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Your Name Organization or Group Date of Presentation The Physical Activity Guidelines for Children and Adolescents The Role of Communities in Promoting.

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Presentation on theme: "Your Name Organization or Group Date of Presentation The Physical Activity Guidelines for Children and Adolescents The Role of Communities in Promoting."— Presentation transcript:

1 Your Name Organization or Group Date of Presentation The Physical Activity Guidelines for Children and Adolescents The Role of Communities in Promoting Youth Physical Activity

2 Presentation Objectives Identify the benefits of regular physical activity among youth Describe the key physical activity guidelines for children and adolescents Describe the role of communities, in partnership with schools and families, in promoting the physical activity among children and adolescents

3 A Day in the Life of Colin: A 7-Year-Old Child Walks to and from school Jumps rope and does gymnastics in physical education class Plays on the playground during recess Does homework Watches television Plays soccer with family Plays video games

4 What Are the Benefits of Physical Activity? Promotes health and fitness Builds healthy bones and muscles 1 Reduces the risk of developing obesity and risk factors for diseases such as type 2 diabetes and heart disease 1 Reduces the symptoms of anxiety and depression 1 Can positively affect concentration, memory, and classroom behavior 2 1. HHS. Physical Activity Guidelines Advisory Committee Report; J Pediatr 2005;146(6):732–7.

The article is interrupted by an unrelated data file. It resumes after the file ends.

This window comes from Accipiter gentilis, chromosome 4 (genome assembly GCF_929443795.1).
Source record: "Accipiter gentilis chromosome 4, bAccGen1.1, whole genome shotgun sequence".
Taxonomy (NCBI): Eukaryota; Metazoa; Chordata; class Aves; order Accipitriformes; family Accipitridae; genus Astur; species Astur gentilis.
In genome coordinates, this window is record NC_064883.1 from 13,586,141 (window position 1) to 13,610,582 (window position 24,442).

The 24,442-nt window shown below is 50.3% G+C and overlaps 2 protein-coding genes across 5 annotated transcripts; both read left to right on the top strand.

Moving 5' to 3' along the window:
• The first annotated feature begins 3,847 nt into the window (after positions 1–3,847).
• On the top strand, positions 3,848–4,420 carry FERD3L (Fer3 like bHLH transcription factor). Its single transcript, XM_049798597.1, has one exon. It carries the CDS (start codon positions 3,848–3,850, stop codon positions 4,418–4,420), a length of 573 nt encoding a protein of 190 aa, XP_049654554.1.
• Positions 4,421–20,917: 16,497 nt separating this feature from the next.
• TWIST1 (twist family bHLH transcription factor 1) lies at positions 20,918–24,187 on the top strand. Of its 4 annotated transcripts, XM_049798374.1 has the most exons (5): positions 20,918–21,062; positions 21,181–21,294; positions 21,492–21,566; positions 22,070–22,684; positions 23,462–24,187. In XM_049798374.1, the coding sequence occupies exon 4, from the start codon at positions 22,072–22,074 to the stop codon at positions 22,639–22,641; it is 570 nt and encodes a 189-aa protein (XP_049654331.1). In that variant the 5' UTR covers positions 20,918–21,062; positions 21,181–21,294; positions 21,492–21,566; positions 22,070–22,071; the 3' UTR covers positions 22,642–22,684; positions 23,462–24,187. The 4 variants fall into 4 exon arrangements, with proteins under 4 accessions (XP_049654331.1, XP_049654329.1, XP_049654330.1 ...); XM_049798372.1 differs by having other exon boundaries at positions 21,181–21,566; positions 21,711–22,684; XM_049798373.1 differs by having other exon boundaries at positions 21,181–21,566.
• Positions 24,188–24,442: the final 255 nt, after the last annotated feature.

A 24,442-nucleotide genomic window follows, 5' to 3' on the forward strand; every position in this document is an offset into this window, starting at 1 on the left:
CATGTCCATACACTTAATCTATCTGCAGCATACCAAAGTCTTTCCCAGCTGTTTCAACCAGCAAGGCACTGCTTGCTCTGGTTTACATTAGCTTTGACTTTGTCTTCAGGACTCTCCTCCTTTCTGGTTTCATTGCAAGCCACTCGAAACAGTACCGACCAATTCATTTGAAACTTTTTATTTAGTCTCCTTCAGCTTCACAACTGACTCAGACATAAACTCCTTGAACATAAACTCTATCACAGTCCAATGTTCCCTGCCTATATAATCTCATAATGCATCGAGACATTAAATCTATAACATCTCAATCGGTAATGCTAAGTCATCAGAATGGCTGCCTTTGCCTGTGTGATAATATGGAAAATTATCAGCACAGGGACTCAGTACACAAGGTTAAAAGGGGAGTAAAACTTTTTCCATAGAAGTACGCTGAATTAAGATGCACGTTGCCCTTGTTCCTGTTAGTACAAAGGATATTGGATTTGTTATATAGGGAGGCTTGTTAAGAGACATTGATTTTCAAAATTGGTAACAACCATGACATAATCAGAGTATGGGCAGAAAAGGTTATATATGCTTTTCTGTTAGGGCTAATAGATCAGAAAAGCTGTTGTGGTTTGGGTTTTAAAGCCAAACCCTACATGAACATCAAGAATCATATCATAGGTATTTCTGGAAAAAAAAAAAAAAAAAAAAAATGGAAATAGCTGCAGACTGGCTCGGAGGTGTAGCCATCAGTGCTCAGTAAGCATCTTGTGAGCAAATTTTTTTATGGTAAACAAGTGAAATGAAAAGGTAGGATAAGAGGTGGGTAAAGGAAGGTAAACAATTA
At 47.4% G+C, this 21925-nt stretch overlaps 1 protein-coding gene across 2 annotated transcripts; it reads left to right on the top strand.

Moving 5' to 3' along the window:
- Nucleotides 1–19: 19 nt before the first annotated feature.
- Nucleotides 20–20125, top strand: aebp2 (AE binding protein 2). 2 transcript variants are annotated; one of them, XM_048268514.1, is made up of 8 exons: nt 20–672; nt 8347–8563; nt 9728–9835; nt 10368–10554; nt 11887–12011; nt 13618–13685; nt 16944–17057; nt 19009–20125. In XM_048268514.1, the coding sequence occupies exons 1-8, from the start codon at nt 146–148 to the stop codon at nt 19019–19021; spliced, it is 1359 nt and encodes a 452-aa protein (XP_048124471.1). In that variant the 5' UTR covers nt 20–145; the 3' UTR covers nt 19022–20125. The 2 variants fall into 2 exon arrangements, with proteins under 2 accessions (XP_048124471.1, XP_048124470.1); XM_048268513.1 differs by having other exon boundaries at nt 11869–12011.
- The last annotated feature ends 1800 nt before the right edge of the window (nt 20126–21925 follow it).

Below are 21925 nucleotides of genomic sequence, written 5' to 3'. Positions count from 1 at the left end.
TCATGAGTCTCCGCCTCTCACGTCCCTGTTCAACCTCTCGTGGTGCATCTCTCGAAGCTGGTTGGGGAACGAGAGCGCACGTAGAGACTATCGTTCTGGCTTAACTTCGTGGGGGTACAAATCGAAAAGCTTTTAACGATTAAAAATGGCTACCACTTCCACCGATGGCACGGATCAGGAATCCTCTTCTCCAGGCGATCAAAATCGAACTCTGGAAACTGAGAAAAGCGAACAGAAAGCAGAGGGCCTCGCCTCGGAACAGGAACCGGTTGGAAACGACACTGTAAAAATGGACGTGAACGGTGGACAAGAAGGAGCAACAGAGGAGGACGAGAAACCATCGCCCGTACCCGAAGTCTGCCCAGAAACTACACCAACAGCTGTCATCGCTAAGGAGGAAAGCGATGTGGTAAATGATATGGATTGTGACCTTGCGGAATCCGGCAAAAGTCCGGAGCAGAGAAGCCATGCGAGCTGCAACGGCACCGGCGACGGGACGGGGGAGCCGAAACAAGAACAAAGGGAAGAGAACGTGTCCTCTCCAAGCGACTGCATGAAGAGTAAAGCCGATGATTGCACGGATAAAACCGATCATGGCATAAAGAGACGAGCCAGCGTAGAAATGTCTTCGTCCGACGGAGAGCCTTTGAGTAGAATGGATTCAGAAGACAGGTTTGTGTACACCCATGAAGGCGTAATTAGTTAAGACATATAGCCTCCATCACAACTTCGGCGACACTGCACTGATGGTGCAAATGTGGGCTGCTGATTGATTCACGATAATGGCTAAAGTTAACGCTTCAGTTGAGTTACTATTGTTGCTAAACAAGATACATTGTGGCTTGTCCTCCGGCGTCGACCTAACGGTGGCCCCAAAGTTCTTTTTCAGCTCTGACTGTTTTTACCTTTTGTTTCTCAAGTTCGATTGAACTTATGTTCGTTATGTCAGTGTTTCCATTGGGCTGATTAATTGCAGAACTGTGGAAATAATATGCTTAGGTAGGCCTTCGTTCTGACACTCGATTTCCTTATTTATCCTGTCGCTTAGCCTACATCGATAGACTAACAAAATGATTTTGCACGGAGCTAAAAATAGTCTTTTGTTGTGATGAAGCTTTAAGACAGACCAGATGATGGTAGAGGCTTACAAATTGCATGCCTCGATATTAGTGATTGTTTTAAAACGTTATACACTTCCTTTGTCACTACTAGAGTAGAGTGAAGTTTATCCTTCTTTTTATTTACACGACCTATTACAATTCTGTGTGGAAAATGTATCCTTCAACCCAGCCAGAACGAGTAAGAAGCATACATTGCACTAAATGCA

5 How Much Physical Activity Do Youth Need? Children and adolescents should do 60 minutes (1 hour) or more of physical activity daily. Aerobic Activities: Most of the 60 or more minutes per day should be either moderate- or vigorous-intensity aerobic physical activity. Include vigorous-intensity physical activity at least 3 days per week. Muscle-strengthening Activities: Include muscle-strengthening physical activity on at least 3 days of the week, as part of the 60 or more minutes. Bone-strengthening Activities: Include bone-strengthening physical activity on at least 3 days of the week, as part of the 60 or more minutes. Activities should be age-appropriate, enjoyable, and offer variety.